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Statewide Update—Feb. 17, 2011

Photo courtesy lilhelen/Flickr

State Journal RegisterPension changes likely to be decided by state Supreme Court, “It will be up to the Illinois Supreme Court to decide whether changes to pension benefits for current state employees are constitutional, House Speaker Michael Madigan, D-Chicago, said Wednesday.”

    • Bloomington PantagraphLawmakers: Quinn’s proposal mostly falls short, “Although most lawmakers found at least a little to like about the governor’s relatively brief, broadly themed speech, all agreed it will be tough to reach an agreement on how to pay a mountain of old bills while financing current programs.”
    • SouthtownStarEditorial: Better, but Quinn’s budget still falls short, “We wholeheartedly agree that Regional Offices of Education are a waste of money—we learned that firsthand when we uncovered the corruption taking place at the Suburban Cook County office under the beleaguered Charles Flowers, who is charged with stealing $376,000 in public funds.”
    • Daily HeraldIllinois EPA asks state to act against salt discharge in Bartlett, “The Illinois Environmental Protection Agency released a statement saying Bluff City Materials Inc. stored as much as 50,000 tons of salt at one time at 1950 Vulcan Blvd. in Bartlett and asking the attorney general’s office to take steps to make sure the salt is stored in an environmentally safe way.”
    • Rockford Register StarRockford, Winnebago County leaders back school board review, “Mayor Larry Morrissey and Winnebago County Board Chairman Scott Christiansen said an independent review of the School District’s financial state could help settle the disagreement between the district’s money experts and its teachers union.”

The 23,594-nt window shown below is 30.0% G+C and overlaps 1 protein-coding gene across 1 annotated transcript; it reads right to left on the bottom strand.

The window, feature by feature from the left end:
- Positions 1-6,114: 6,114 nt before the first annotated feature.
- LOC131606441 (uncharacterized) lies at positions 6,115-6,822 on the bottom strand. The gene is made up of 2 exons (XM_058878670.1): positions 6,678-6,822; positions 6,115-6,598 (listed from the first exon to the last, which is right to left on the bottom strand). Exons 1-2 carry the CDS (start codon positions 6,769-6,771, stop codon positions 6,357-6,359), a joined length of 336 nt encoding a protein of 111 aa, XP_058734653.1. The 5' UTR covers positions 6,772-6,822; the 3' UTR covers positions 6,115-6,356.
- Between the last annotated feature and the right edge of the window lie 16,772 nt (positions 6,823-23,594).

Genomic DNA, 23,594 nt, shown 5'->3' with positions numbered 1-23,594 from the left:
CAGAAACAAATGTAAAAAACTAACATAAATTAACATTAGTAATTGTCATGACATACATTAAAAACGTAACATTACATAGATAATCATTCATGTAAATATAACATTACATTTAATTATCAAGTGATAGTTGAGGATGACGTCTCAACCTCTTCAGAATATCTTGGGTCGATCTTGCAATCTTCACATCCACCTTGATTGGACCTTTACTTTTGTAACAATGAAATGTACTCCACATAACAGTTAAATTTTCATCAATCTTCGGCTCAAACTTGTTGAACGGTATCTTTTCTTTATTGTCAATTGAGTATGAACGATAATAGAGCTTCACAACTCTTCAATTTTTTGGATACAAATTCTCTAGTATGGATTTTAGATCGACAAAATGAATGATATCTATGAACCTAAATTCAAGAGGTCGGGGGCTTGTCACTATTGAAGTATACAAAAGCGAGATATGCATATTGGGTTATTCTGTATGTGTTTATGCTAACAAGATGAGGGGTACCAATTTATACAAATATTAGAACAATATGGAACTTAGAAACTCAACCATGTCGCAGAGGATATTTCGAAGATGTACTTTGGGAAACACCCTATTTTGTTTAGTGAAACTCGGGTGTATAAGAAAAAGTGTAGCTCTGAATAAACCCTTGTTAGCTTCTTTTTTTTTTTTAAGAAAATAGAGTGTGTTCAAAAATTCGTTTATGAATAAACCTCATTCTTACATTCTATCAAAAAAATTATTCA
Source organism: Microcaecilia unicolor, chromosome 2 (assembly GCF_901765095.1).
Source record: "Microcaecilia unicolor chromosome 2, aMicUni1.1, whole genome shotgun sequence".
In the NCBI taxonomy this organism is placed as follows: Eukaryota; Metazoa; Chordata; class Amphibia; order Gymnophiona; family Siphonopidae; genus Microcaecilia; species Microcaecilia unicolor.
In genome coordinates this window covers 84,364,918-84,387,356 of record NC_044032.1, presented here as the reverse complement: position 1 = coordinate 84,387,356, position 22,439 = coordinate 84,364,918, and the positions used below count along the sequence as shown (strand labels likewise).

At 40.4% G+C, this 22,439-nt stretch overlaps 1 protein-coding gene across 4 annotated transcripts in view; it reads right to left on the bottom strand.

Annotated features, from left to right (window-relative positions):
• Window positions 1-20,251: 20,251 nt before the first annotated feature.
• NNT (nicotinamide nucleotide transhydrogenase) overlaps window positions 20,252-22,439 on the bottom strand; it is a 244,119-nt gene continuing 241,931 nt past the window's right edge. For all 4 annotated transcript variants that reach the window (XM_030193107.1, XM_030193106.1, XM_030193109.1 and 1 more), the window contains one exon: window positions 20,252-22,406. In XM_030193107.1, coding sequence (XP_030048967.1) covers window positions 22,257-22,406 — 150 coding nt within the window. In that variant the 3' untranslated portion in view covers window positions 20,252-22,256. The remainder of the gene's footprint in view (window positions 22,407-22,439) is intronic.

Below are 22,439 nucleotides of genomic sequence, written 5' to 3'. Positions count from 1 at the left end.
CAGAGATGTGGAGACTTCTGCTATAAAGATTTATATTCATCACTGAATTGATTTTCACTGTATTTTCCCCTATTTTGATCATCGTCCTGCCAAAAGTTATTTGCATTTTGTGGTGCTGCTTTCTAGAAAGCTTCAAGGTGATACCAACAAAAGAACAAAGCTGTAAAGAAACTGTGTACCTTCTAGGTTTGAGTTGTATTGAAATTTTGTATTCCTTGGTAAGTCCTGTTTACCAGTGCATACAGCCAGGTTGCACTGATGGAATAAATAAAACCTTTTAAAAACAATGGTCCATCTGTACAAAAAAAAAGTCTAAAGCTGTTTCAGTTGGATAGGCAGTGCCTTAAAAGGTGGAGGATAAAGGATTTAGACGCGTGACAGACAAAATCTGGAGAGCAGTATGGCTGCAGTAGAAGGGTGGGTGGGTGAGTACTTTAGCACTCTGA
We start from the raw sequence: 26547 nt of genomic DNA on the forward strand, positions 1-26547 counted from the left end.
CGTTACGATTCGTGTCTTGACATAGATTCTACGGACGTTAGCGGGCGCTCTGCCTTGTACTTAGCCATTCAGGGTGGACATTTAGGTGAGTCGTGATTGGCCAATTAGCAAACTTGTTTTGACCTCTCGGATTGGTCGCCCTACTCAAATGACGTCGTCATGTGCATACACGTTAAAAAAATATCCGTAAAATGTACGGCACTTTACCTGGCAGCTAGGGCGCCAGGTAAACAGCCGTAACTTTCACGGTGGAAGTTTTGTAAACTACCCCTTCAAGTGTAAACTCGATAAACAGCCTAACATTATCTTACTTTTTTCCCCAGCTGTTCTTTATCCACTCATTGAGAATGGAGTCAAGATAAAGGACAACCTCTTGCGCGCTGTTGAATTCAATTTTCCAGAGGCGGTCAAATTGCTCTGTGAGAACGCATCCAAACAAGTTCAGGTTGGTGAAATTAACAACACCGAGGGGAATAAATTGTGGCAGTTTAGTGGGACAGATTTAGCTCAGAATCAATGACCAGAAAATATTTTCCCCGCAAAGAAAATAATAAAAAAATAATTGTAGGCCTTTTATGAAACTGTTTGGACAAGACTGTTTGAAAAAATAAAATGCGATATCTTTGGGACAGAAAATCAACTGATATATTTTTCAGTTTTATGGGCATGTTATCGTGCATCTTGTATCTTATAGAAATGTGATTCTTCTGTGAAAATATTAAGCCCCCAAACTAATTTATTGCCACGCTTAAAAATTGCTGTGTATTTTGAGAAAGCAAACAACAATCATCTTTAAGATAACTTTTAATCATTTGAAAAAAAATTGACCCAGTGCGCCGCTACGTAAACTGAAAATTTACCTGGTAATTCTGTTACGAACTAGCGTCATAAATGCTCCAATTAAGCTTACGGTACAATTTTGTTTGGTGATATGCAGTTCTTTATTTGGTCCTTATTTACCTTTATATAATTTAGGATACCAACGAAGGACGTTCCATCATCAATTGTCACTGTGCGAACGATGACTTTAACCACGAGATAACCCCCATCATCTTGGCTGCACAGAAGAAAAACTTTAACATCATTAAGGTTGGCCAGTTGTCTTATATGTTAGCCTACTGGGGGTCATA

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    Statewide Update—Feb. 11, 2011

    • Daily HeraldCook Co. state’s attorney agrees to budget cuts, “Cook County State’s Attorney Anita Alvarez and county board President Toni Preckwinkle made peace with a brokered budget compromise Thursday, as Alvarez agreed to a 10 percent cut for her office while taking on additional county business.”

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    Statewide Update—Jan. 31, 2011

    • The Southern—Public takes advantage of changes to open government laws, “Instead of filing a lawsuit, members of the public can ask the Public Access Bureau in the Illinois Attorney General’s Office to review withheld documents or meetings complaints, to make sure government bodies are not violating the Freedom of Information Act or the Open Meetings Act.”
    • (AP) Rockford Register Star—Pat Quinn to sign historic civil unions legislation, “Five states already allow civil unions or their equivalent, according to the Human Rights Campaign. Five other states and Washington, D.C., let gay couples marry outright, as do countries including Canada, South Africa and the Netherlands.”